Likes Received:
    292
    Location:
    on the edge

    -Return to Top-

    I think HDR is great, and interior shots in historical museums often benefit from from this technique.

    You are getting good, natural looking results. Would you care to give a brief outline of your workflow?

    I usually take 3 shots: normal exposure, plus 2 stops, and minus 2 stops - then merge them with PhotoMatrixPro. Examples here. Early results from PhotoMatrix tended to have that over-done, wildly artificial look, but more recently they have added some presets which make it easier to obtain more natural looking results.
     
  3. applebee

    applebee Well-Known Member

    Joined:
    Apr 22, 2015
    Messages:
    40
    Likes Received:
    49
    Location:
    UK

    -Return to Top-

    Nice and naturally done. Great story too.
     
  4. ErikPloeg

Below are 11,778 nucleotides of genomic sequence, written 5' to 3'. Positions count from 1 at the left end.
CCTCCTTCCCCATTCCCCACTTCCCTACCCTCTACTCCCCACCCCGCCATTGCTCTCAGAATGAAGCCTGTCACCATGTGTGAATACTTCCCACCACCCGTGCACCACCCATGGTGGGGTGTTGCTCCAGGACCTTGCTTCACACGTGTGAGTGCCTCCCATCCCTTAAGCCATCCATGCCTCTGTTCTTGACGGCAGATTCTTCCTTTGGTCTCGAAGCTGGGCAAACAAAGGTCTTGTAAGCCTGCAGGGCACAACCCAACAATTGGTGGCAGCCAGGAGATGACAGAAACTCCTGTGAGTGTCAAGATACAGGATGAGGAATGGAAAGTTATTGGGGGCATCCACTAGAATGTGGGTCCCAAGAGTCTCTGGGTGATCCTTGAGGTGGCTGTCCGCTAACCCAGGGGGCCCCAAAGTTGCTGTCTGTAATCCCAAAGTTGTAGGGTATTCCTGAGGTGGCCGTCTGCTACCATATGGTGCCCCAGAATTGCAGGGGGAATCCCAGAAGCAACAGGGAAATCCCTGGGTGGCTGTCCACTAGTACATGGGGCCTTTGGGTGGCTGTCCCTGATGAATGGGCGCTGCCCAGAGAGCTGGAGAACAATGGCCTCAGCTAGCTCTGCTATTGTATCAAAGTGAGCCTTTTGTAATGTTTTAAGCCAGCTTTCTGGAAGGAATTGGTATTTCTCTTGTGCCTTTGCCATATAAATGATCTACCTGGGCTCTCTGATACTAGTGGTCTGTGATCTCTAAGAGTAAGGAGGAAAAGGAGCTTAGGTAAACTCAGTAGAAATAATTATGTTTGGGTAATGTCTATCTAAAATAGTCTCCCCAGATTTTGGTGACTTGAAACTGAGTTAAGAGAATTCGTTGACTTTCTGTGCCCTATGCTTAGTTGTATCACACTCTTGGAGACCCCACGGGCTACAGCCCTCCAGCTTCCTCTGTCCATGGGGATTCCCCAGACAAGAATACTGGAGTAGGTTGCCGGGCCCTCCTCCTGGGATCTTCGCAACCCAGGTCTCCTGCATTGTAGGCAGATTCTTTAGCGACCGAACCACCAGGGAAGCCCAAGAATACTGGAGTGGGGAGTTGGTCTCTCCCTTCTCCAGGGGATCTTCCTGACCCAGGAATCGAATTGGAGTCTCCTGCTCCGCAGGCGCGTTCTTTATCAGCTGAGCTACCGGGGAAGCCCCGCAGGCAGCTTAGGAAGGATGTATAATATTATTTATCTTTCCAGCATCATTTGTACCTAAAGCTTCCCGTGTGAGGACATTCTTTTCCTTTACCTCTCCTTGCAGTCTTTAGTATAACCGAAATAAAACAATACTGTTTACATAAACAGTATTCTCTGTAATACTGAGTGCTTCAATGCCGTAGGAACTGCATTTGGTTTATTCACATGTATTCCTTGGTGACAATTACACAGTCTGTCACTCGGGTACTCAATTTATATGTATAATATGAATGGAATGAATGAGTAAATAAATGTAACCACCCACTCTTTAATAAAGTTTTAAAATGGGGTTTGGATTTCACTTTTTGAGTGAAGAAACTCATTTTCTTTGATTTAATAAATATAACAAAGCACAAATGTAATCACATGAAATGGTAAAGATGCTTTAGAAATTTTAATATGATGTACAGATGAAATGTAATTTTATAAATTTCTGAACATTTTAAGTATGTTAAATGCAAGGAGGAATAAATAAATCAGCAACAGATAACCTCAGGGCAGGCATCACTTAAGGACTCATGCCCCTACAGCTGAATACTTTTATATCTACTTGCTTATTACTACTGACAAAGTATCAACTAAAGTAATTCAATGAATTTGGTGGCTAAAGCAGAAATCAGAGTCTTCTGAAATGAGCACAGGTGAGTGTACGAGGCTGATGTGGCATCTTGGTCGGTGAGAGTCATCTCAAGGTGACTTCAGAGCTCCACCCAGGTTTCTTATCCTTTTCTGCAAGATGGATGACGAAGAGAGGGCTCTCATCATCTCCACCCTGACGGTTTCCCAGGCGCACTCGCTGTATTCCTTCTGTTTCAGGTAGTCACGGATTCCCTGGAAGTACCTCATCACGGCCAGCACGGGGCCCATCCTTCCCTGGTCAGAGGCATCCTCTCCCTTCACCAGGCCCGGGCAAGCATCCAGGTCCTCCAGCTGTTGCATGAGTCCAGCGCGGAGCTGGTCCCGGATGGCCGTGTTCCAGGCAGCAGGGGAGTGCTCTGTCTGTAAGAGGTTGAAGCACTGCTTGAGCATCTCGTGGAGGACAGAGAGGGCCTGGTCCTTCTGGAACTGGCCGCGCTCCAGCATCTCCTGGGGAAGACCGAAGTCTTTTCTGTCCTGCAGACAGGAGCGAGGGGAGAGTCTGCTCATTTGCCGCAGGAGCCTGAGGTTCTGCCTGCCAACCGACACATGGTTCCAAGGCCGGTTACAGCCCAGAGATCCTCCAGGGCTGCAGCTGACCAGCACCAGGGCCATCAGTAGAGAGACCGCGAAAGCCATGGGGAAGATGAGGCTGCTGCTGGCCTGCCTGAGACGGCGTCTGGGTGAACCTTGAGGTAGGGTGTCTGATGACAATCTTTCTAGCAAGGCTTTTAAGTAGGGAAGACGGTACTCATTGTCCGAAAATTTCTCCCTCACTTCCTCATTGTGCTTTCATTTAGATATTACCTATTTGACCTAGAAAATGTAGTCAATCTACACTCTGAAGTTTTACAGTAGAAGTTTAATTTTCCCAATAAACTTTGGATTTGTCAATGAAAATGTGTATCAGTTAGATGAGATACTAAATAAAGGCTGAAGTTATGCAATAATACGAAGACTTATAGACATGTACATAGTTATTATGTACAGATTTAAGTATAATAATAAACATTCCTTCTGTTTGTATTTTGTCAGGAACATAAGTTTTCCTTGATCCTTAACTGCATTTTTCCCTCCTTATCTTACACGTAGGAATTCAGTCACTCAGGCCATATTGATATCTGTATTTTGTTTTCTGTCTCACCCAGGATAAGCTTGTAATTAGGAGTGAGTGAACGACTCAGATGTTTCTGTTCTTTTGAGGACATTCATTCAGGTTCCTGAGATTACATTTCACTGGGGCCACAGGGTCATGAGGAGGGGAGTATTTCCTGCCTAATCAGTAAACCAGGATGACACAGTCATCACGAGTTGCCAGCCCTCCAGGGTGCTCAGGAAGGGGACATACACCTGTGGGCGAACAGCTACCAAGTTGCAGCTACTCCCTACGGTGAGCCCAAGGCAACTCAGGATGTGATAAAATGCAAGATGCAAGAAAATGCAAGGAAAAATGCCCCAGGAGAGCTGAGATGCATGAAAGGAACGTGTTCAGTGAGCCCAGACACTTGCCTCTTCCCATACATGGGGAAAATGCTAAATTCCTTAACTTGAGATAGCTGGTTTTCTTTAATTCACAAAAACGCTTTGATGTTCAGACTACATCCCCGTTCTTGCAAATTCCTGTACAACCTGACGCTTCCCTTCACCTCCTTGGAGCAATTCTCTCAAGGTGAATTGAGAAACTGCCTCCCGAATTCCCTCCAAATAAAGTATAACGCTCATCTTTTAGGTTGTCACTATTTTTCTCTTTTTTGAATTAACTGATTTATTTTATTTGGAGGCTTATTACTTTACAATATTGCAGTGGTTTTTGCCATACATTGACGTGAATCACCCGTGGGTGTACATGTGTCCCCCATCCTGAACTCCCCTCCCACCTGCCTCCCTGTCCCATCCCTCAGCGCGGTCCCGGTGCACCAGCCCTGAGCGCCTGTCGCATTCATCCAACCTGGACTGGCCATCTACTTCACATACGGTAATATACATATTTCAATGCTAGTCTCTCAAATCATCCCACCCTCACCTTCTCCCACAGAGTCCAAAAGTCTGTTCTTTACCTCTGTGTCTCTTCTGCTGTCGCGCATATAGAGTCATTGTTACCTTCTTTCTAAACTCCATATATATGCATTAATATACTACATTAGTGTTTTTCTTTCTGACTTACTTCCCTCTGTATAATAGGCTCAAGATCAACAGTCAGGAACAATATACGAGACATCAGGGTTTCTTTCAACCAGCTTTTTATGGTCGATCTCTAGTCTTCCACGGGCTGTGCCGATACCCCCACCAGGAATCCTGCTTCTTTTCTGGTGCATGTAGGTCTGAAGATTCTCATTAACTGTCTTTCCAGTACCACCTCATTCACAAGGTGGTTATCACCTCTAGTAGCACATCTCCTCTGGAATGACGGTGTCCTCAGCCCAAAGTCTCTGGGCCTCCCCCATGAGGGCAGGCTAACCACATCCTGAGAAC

ErikPloeg Premium Member

    Joined:
    Aug 21, 2015
    Messages:
    286
    Likes Received:
    356
    Location:
    Midden Drenthe - The Netherlands

    -Return to Top-

    +1; well done !
     
  5. Pobert58

    Pobert58 Well-Known Member

    Joined:
    Dec 20, 2013
    Messages:
    155
    Likes Received:
    110
    Location:
    Texas USA

    -Return to Top-

    Runswithsizzers (Gary), the workflow is pretty simple. The degree of separation between exposures depends on the extremes between light and dark in the subject. I used -2 to try and get the correct lighting outside the window on a sunny day, but probably should have used -2.5. If the degree of separation between light and dark is less extreme, then I will use smaller steps like +/- 1 or +/- 2/3. Usually I only have time for one series, so sometimes I shoot 5 exposures but prefer to process only the three or so that seem to be the most appropriate. (Sometimes it takes 4 or 5 exposures.) I try to minimize the number of exposures that go in to the HDR software.